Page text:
Anatomy and Physiology students completed several virtual labs recently, along with an engaging scavenger hunt quiz. The quiz was focused on the endocrine system, and it encouraged students to get up and moving while exploring their home environment to make connections to structures studied within the system. For example, students were asked to exercise for 10 minutes—take a walk, play with the family pet—and then quizzed on how the exercise affects the function of several structures in the endocrine system.
Upper School Science Teacher and Head Athletic Trainer Stacey Morgan said that her goal is always to make lessons applicable to the real world and to have her students make connections between the new information and previously learned systems and to themselves. Morgan shared, “In science, labs are often how we can do this but with virtual learning, we have had to adapt the lab work. I have actually continued to do labs that I would do in class, only in a virtual learning environment in some cases.”
For example, with the “hidden sugars lab,” students would have normally tested glucose levels in a variety of products using glucose strips. For the distance learning version, students kept track of their diets on an app, and they explored sugar content in the products used. They then explored real-world situations—i.e. diabetes and pre-game meals for athletes—and evaluated the impact the blood sugar level has on the body in each of the scenarios.
In the “blood pressure lab” after lessons on heart anatomy, the cardiac cycle and blood pressure, students explored deeper with a virtual activity. Morgan explained, “Students had virtual patients of various genders and ages and their measured blood pressures. For any patient determined to have high blood pressure, they could open the patient chart to explore what factors contributed to their hypertension. Later in the lab, they were given three patients and their vital signs. They first had to determine the normal ranges for these vital signs and then had to decide which patient was in the most serious condition.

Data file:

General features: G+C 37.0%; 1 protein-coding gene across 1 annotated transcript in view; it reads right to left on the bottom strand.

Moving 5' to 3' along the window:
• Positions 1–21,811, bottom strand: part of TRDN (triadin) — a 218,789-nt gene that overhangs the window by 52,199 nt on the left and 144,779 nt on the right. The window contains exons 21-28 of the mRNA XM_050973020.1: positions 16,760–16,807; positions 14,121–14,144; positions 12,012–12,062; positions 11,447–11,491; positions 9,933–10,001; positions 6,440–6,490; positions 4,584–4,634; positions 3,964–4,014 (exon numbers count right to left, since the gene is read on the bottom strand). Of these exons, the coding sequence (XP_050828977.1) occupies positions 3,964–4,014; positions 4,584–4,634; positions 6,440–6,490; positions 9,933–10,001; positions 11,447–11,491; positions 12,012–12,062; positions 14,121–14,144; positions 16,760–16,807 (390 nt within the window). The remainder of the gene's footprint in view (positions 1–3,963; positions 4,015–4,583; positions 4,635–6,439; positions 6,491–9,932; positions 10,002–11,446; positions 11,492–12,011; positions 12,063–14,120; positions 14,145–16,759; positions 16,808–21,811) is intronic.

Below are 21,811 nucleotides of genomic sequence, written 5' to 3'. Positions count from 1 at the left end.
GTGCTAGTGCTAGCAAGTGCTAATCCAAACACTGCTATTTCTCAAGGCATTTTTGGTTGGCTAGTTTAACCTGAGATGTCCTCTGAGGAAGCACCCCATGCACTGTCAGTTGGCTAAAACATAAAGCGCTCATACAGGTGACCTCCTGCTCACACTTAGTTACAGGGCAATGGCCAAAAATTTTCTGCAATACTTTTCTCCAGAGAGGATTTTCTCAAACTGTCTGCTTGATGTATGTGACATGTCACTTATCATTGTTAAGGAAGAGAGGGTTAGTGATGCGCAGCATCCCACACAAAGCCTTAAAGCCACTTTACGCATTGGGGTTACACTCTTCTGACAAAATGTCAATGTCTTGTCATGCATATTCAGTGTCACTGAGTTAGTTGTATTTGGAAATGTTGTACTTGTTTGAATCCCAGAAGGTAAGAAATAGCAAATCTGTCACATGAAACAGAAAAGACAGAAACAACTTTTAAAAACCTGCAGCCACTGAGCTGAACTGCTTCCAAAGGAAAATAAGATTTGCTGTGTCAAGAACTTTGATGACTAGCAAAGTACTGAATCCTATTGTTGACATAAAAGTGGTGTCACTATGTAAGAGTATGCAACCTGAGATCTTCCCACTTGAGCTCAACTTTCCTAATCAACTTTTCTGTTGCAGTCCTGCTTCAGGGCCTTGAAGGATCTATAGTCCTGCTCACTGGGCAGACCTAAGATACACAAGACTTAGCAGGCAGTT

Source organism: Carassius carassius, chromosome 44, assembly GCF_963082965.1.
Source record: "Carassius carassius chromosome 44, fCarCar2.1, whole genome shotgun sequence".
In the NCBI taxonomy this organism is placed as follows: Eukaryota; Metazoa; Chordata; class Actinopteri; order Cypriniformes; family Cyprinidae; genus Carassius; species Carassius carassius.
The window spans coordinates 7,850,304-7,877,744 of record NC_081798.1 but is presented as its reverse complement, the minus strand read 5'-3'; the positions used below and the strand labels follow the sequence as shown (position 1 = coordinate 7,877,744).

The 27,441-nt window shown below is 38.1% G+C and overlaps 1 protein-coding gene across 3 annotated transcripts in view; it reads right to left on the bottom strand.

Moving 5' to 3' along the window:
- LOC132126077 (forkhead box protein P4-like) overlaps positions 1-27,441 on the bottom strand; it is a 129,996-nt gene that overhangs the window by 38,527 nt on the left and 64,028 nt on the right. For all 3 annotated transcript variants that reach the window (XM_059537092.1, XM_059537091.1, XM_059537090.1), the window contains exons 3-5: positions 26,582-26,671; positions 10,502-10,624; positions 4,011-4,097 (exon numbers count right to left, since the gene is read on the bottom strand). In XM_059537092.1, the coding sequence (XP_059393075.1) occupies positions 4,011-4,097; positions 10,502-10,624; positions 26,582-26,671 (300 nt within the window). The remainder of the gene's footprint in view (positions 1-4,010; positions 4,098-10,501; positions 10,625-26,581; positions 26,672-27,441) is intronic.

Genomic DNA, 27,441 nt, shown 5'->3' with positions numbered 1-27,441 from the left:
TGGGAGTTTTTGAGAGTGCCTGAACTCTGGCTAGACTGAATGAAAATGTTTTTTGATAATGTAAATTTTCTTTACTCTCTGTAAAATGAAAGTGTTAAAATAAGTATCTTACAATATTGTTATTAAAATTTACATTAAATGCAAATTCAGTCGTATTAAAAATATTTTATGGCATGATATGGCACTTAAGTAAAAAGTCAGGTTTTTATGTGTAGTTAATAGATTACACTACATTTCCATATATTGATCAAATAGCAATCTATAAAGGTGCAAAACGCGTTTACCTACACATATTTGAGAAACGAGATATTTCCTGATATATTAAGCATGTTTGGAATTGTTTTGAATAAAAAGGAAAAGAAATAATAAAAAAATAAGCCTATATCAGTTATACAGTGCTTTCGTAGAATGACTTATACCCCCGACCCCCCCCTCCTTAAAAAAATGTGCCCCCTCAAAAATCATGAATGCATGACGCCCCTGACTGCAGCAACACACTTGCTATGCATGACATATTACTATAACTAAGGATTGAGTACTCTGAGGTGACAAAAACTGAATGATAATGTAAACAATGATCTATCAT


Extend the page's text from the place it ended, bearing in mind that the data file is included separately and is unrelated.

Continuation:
Most recently, students completed a “cardiovascular diagnostic lab.” Students interacted virtually with three patients. They are able to see the patients’ medical charts and pedigree charts to determine if a condition is hereditary, and they have access to ultrasounds, MRIs and heart sounds. Students collaborate in small groups to diagnose each patent’s condition and select one of six medical technologies to treat the disorder.
Estephanie Estrada ’21 reflected on her virtual lab experiences thus far. “I have enjoyed these labs during this new normal! I love how they are super engaging, and at the same time, I am learning about new things. I feel like a legitimate doctor when I do these labs, which is exciting for me.” Estrada also enjoys collaborating with friends. “I have a friend who I always talk to during normal class, and we always work on the activities together, so Ms. Morgan always puts us in the same breakout rooms. I like that even though we are separated physically, I can still connect with my friend in class.”
Morgan believes that nothing can replace a face-to-face, hands-on lab experience; however, she is seeing some success in implementing lab work virtually. “The connections students are making in their work definitely demonstrate the depth of their understanding,” Morgan shared. “They also do a reflection with each activity, and it is clear they are looking introspectively and understanding how it could affect them. These lab activities have even encouraged students to explore these topics within their own diets and family histories.”
A little creativity and adaptability sure does go a long way in times like these!